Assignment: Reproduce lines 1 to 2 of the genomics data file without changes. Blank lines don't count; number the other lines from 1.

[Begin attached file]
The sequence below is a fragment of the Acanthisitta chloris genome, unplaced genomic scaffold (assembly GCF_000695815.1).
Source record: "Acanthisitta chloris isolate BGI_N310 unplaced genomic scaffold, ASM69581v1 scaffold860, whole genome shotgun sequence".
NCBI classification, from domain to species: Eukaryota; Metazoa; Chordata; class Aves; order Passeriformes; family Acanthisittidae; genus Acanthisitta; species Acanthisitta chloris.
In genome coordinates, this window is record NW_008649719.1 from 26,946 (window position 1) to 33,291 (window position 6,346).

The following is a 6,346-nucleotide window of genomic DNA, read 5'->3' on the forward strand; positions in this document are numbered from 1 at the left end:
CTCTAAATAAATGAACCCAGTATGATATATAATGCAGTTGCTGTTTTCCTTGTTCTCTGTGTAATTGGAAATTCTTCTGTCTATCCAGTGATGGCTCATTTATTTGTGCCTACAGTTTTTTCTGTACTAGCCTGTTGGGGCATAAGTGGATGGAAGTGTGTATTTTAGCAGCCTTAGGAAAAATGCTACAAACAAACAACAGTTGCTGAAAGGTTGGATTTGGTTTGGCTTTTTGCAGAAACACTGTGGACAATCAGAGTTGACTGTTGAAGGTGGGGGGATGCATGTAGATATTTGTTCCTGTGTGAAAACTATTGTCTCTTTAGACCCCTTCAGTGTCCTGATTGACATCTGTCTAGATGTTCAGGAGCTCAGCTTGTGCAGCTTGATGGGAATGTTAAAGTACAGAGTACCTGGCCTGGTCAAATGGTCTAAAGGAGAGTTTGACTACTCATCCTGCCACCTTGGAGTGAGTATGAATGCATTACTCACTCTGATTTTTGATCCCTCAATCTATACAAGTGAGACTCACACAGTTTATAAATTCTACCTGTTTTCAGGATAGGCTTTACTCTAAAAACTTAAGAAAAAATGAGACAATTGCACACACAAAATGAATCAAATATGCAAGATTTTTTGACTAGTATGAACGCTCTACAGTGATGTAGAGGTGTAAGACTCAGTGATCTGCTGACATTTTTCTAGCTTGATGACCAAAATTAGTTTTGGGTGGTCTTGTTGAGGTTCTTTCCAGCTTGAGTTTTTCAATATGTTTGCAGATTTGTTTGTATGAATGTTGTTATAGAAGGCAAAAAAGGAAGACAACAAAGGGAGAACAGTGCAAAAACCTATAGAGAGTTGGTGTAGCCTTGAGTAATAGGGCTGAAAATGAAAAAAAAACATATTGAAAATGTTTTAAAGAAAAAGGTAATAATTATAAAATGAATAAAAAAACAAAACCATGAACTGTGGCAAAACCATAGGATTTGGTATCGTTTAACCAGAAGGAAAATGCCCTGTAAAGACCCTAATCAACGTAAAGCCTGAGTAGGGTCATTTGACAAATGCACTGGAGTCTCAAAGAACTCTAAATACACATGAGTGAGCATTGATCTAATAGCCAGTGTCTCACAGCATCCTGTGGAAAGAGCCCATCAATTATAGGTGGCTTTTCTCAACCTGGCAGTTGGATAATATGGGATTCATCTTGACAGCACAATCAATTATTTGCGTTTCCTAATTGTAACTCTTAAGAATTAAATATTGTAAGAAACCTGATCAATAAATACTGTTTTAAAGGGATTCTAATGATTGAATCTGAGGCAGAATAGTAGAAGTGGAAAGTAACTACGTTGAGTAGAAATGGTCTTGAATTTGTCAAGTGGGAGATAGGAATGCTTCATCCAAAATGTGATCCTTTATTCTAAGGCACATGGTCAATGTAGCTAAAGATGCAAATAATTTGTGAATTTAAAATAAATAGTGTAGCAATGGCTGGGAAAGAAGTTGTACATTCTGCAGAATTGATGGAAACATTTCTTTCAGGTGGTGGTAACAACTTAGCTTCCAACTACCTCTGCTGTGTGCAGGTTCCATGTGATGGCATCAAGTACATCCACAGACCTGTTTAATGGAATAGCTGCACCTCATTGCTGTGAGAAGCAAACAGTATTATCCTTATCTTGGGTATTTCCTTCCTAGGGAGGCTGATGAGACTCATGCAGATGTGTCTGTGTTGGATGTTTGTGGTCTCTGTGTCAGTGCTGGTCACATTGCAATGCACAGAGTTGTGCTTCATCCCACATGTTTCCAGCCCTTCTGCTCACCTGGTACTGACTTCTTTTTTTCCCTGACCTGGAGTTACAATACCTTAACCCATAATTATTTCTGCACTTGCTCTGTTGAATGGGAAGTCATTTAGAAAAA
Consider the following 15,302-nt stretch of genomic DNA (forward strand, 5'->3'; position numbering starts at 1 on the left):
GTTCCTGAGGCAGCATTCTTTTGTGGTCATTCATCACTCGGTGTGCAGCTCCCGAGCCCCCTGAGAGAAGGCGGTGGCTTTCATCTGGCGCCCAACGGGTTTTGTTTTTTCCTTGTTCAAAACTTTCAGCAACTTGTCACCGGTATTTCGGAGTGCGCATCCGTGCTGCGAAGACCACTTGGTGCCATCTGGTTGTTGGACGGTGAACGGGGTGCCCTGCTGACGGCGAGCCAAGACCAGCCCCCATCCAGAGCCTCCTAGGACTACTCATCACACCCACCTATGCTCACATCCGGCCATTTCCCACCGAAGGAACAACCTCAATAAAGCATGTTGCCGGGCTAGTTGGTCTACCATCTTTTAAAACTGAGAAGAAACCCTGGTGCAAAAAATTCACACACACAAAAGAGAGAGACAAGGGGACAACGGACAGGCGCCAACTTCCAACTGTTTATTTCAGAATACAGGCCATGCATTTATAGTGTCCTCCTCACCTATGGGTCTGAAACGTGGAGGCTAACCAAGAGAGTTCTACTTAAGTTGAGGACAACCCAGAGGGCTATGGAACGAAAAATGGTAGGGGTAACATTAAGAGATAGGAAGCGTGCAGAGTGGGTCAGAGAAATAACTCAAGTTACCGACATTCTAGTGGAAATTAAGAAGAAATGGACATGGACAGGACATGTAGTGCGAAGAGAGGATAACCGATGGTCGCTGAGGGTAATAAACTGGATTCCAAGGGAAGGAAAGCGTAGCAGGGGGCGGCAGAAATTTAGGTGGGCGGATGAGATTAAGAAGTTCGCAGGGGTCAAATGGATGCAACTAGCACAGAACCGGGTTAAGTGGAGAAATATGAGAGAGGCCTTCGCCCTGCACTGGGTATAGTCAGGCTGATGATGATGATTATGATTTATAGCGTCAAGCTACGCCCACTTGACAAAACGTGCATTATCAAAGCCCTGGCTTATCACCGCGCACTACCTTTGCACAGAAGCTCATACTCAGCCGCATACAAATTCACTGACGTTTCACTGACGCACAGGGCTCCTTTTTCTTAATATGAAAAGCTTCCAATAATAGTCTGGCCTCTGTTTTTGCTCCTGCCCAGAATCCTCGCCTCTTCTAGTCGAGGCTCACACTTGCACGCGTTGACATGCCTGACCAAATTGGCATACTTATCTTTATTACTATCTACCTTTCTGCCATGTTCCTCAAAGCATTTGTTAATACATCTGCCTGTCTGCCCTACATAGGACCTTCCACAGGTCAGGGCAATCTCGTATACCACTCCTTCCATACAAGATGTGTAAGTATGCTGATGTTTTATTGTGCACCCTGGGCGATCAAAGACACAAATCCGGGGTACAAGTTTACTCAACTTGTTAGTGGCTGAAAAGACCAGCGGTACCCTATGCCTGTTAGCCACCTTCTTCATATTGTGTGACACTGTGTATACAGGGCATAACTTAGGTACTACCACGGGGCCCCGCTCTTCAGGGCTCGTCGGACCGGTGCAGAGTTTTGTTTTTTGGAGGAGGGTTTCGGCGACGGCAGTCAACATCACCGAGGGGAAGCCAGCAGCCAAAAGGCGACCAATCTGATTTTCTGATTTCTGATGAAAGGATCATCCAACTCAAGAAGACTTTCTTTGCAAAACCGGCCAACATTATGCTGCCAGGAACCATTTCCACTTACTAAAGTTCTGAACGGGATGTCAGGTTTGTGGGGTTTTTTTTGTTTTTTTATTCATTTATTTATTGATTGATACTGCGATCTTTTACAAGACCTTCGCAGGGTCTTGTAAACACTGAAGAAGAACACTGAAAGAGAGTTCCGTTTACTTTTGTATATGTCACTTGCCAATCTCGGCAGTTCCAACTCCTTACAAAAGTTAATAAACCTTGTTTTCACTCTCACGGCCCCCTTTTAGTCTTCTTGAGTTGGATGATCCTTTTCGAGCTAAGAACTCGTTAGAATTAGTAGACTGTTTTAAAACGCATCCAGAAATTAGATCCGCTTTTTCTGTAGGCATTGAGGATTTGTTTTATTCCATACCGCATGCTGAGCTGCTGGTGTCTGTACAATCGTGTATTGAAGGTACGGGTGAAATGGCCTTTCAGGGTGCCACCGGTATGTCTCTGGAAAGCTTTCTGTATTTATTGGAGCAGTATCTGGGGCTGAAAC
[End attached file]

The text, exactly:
The sequence below is a fragment of the Acanthisitta chloris genome, unplaced genomic scaffold (assembly GCF_000695815.1).
Source record: "Acanthisitta chloris isolate BGI_N310 unplaced genomic scaffold, ASM69581v1 scaffold860, whole genome shotgun sequence".